Forming a Simple Needs Assessment

June 19, 2010 by  Filed under: Management 

A needs assessment is exactly what it sounds like it would be-a process by which you decide what training your employees need. Carrying out a needs assessment prior to making your plans for training can be very beneficial. It can help you to:

  • Decide what skills and standards need to be covered in the training.
  • Organize what will be covered according to which needs are most urgent and which can be addressed at a future training event.
  • Recognize which areas represent strengths for your employees (so you’ll know what training they don’t need).
  • Decide on a training objective.

There are many versions of needs assessment and a number of ways to go about the process. If you find that you’re put off by the time, energy, or cost of a formal, extensive needs assessment, you might want to try the basic one we’ve outlined for you in this article. We don’t suggest it will give you the same results as a profound, more involved assessment, but this concise and simple activity can stand in if you need it to. And it can generate plenty important insights into the needs of your staff.

Creating a Simple Needs Assessment

Step 1: Determine what representatives should be doing. (E.g. The call center representatives should be answering their calls using the correct opening greeting. Representatives should be using strategic questioning skills to determine the customer’s needs.)

Step 2: Determine what representatives are doing by gathering information. This can be collected through:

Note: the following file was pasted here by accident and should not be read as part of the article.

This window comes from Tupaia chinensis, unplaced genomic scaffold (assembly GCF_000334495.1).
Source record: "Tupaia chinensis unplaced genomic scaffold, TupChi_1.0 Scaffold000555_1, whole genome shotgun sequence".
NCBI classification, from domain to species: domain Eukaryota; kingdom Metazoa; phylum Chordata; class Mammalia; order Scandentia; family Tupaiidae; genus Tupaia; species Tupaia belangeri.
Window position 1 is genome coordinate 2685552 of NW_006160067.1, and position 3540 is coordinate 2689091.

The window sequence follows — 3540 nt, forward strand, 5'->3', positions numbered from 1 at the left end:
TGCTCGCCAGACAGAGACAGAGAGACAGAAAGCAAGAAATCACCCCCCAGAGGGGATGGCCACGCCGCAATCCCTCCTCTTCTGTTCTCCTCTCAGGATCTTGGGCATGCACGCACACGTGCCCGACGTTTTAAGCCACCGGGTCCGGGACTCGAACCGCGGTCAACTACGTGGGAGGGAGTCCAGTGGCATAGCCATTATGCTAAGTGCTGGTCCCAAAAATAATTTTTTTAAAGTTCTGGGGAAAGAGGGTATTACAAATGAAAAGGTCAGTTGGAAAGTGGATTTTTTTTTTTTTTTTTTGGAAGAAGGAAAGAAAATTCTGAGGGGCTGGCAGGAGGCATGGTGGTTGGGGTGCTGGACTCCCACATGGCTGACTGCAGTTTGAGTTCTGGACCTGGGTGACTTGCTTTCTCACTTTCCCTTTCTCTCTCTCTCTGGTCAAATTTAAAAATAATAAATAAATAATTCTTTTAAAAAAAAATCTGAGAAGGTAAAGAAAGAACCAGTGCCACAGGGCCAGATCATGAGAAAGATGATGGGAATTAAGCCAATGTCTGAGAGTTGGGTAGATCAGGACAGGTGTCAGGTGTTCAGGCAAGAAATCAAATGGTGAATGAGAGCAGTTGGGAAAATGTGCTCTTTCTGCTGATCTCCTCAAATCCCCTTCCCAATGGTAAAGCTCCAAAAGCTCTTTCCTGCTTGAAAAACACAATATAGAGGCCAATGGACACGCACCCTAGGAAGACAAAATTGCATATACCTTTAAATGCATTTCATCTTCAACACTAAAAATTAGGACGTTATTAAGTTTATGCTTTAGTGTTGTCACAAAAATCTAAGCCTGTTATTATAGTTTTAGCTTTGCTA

• Monitoring forms
  • Metrics
  • Interviews and conferences
  • Questionnaires
  • Research
  • Customer experience management (CEM) data

Step 3: Determine where gaps exist between what representatives are currently doing and what they should be doing. (For example: Customer service representatives are not empathizing with callers when they should be. Customer service representatives are closing the conversation prior to bringing up the special warranty available to customers.)

Step 4: Figure out which of these things can be solved by training. (For example: If customers are disappointed about your prices going up, this is a non-training issue. But if representatives are having problems handling customers who are frustrated about the price increase, that is an issue that can be solved with training.)

Step 5: Plan a training session that addresses the gaps.

And there it is-a simple 5-step plan to help you decide what training you do-and do not-need.

Malcolm Carlaw is CEO of Impact Learning Systems. Industry-certified and recommended, Impact Learning Systems is a leader in customer service training and training for telesales. For more information, please google “Impact Learning Systems” or follow Impact on Twitter @impactlearning.

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